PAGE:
The first taste of the Magic's new head coach would expose several key differences between him and his predecessor. He was optimistic, rather than gloomy. He was nurturing, not chiding. He dealt in swagger, not fear. He could be equally intense, but with a winning resume that spoke for itself.
That infectious personality and love for basketball started at a young age. In 2012, the TNT crew dug up this glimpse of a young Frank Vogel.
His is a classic rags-to-riches story in the NBA, one that would almost read like a cliché if it wasn't true.
He was an athletically challenged, but hard working point guard from New Jersey that used his talents to secure a scholarship from Division III Juniata College. "Hard working" would be the modifier his peers would use to describe Frank for the rest of his career. A student athlete in the literal sense, he worked toward a degree as an orthopedic surgeon with basketball as a ticket to get there.
That all changed when Vogel watched a 1992 NCAA tournament game that would forever be known as "The Shot". Upon seeing Kentucky lose in dramatic fashion, he felt compelled to join the team at whatever level they would have him. This led to a long and successful relationship with Rick Pitino, Kentucky's coach at the time.
Vogel transferred to Kentucky and started as a student manager. He would then become a grad assistant and a video coordinator. Yes, a video coordinator – because this story didn't have enough basketball archetypes in it already.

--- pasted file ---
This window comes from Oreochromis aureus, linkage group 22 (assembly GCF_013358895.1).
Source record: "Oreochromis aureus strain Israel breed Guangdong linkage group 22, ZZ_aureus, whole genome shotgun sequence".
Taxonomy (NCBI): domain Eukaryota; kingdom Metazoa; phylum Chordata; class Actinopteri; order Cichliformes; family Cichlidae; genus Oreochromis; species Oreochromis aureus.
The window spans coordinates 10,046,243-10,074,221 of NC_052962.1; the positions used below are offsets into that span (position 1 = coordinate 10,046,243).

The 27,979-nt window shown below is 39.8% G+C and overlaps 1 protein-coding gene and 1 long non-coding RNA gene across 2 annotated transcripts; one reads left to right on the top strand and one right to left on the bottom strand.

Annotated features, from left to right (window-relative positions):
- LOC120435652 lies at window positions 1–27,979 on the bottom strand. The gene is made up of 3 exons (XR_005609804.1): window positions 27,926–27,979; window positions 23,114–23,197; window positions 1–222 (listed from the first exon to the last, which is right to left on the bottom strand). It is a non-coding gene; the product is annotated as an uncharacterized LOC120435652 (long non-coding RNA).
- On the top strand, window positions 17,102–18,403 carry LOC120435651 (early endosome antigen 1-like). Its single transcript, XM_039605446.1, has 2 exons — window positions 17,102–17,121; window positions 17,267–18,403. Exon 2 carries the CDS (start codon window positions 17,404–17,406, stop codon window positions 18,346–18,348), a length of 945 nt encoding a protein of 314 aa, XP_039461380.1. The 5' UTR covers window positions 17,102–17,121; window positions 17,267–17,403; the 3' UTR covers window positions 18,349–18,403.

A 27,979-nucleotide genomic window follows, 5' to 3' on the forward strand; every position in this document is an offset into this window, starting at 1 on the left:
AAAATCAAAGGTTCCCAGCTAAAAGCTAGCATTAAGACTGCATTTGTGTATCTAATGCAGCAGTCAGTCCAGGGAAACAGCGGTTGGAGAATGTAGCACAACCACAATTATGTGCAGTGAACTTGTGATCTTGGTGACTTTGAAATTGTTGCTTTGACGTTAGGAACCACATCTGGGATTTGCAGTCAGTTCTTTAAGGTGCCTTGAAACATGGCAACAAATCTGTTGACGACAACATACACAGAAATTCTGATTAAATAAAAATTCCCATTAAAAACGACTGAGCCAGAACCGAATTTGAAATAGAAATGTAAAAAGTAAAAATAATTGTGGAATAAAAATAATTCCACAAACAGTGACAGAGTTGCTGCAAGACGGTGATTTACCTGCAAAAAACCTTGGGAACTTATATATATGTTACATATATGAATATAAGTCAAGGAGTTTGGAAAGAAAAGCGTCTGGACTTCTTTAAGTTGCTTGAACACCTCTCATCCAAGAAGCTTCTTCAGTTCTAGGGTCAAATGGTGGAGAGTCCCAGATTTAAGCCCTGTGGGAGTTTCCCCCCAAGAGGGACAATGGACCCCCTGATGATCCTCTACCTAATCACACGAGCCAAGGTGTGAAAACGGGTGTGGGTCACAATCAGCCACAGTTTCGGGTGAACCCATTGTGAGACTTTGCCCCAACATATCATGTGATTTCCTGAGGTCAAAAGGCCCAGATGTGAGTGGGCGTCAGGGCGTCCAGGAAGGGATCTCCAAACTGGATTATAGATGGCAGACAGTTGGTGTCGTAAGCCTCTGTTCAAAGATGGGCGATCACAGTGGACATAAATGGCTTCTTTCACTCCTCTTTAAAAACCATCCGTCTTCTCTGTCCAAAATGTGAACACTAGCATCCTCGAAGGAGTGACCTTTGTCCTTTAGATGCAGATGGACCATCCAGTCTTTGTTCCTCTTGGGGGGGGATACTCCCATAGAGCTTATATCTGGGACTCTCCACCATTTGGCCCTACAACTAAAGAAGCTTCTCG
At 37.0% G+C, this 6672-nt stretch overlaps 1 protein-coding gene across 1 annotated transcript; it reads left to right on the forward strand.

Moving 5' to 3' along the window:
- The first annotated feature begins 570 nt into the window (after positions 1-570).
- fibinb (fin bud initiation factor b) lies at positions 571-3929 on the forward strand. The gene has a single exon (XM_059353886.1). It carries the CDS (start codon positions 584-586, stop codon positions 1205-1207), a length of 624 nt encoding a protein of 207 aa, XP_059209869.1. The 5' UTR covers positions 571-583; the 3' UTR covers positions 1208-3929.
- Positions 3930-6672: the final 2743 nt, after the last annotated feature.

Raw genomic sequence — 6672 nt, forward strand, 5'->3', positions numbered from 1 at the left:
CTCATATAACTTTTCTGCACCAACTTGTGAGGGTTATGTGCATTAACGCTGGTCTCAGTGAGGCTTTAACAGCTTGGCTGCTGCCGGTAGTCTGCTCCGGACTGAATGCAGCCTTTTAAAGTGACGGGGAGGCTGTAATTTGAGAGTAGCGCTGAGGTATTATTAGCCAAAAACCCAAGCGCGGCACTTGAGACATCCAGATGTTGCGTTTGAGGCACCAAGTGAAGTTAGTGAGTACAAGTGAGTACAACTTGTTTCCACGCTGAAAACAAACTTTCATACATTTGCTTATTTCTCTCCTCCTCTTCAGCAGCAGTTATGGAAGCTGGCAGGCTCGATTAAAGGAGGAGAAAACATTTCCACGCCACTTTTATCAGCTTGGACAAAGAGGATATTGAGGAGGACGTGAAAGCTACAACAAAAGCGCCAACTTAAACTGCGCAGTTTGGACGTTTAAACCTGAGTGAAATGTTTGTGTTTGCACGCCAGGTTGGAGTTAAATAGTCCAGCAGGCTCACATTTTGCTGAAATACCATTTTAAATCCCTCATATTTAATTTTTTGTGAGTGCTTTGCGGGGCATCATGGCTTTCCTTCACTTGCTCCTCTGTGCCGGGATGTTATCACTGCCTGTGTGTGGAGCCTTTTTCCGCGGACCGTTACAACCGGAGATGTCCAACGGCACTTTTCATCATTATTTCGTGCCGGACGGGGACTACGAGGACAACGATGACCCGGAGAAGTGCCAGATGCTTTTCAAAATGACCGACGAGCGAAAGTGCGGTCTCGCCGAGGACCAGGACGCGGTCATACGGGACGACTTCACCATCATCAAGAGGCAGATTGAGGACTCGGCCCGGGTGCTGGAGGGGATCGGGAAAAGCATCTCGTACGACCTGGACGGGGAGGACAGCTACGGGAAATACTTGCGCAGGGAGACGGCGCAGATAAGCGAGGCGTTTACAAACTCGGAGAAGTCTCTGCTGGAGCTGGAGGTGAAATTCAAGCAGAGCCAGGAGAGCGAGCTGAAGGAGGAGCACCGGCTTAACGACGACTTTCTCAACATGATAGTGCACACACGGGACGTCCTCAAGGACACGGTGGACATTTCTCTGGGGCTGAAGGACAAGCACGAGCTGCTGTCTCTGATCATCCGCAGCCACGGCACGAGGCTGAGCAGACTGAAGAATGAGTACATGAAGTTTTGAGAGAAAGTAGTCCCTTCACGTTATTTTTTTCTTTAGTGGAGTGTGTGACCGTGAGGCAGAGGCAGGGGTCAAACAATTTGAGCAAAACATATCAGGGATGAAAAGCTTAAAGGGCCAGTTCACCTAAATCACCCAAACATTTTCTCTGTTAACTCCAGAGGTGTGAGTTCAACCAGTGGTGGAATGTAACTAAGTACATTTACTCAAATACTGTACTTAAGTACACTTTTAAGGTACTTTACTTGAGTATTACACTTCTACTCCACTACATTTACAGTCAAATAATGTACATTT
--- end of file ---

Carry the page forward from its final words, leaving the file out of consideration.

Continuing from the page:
When Pitino left for Boston, he took along his head video man. Vogel spent long nights working tirelessly to smooth out the kinks in that ill-fated team. It would all be worth it when he got his first crack as a real assistant in 2001.
Jim O'Brien, an assistant under Pitino at Kentucky, would be tabbed to replace Rick in Boston. He would give Vogel his first NBA coaching gig at the age of 28. It was under O'Brien that Frank Vogel grew into the NBA mind we know today.
Vogel followed O'Brien to Philadelphia and Indiana, learning a little more at each stop. It was from his mentor that he took the reigns of the Pacers franchise in 2011, and he wasted no time ascending to one of the elite coaches in the Eastern Conference.
Vogel's Pacers teams would make the Eastern Conference Finals twice in six years, losing both by virtue of not having LeBron James. He would compile a record of 250-181 while in Indiana, and coach the All-Star team on his way to the best record in the East in 2013. His gritty, defensive teams were everything that Skiles promised to deliver to Orlando, and much more.
The Vogel/Magic marriage was one of principal, not of status. It shocked many NBA pundits, but for Vogel it made perfect sense. Bright lights never swayed him; he would have been happy to stay in Indiana had Larry Bird renewed his deal.
For the small market coach that only cared about winning, it was Orlando, the small market team with a history of success that appealed to him. The Vogel hire shows that winners will still choose Orlando, now it's up to the players and management to bring that monster in the East to life.